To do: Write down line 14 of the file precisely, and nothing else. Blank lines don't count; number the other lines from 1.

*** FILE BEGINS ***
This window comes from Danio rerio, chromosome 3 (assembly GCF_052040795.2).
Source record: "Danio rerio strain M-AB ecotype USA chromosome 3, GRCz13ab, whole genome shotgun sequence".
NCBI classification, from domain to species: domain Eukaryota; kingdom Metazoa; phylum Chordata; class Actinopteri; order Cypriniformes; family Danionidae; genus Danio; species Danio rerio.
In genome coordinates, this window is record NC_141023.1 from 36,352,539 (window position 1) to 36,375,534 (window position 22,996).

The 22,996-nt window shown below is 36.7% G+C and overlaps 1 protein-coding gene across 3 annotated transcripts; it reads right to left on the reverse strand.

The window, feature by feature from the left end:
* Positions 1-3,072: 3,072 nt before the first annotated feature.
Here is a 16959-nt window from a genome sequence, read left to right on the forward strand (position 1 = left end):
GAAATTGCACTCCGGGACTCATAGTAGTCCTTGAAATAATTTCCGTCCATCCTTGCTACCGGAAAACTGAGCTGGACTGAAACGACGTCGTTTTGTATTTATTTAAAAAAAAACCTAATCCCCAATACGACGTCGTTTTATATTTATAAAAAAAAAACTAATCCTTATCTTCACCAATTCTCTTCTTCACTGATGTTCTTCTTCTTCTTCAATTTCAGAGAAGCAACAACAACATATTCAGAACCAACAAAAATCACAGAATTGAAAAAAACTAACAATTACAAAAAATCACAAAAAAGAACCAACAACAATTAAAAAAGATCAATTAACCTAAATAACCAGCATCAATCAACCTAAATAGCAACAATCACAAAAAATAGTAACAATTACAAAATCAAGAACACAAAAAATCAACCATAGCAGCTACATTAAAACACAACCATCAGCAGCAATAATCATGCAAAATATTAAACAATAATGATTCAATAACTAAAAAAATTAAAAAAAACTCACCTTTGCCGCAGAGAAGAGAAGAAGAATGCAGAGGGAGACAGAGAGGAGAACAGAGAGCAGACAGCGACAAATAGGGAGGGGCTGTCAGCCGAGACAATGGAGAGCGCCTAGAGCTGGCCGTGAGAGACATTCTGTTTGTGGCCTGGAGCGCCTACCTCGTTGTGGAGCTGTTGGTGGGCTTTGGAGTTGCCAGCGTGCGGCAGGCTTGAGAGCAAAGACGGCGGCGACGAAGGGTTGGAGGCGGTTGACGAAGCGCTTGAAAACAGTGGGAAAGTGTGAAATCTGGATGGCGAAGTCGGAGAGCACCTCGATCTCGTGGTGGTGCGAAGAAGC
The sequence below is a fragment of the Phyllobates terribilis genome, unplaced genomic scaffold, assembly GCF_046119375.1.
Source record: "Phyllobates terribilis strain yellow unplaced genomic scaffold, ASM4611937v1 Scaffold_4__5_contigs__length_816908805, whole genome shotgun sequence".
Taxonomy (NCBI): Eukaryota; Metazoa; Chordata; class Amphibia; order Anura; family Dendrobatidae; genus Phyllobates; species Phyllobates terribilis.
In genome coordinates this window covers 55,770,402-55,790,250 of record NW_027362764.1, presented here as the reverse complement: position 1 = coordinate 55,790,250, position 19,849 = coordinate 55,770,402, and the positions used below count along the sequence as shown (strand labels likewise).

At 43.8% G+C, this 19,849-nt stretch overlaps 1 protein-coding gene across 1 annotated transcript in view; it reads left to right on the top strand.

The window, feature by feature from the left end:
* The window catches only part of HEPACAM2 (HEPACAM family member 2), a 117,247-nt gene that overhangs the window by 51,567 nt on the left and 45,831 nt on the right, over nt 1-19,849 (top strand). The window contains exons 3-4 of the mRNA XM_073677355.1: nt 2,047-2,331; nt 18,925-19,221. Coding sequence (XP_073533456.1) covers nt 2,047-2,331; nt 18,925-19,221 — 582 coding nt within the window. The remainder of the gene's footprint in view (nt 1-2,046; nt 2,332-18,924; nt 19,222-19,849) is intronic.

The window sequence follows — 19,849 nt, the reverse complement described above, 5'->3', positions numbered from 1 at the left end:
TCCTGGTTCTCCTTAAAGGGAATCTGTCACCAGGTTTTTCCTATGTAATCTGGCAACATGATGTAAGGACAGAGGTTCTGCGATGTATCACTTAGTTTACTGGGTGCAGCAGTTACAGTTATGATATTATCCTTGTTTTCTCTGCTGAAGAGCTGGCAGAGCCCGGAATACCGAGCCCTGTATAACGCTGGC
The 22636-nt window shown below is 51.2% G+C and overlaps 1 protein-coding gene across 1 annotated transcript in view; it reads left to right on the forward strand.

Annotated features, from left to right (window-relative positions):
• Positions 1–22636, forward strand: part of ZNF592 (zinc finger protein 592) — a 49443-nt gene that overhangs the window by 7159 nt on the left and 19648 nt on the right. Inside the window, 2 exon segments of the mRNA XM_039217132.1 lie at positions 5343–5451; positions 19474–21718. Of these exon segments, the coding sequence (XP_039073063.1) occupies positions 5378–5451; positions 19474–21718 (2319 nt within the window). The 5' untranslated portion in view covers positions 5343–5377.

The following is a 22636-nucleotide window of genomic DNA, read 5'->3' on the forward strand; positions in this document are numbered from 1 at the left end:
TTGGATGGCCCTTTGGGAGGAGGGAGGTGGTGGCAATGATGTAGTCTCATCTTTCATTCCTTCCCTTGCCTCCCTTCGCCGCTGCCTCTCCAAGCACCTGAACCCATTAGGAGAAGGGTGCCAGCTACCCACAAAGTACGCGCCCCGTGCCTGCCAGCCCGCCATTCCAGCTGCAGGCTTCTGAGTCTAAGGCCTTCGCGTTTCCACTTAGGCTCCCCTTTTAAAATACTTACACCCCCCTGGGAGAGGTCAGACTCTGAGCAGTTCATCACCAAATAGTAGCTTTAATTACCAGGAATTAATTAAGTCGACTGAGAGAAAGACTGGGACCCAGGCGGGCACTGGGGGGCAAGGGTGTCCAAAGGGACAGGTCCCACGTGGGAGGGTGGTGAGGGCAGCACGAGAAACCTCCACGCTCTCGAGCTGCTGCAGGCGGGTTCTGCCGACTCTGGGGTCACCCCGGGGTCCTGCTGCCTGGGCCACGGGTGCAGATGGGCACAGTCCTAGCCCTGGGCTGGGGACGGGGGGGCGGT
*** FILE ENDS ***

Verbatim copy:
At 43.8% G+C, this 19,849-nt stretch overlaps 1 protein-coding gene across 1 annotated transcript in view; it reads left to right on the top strand.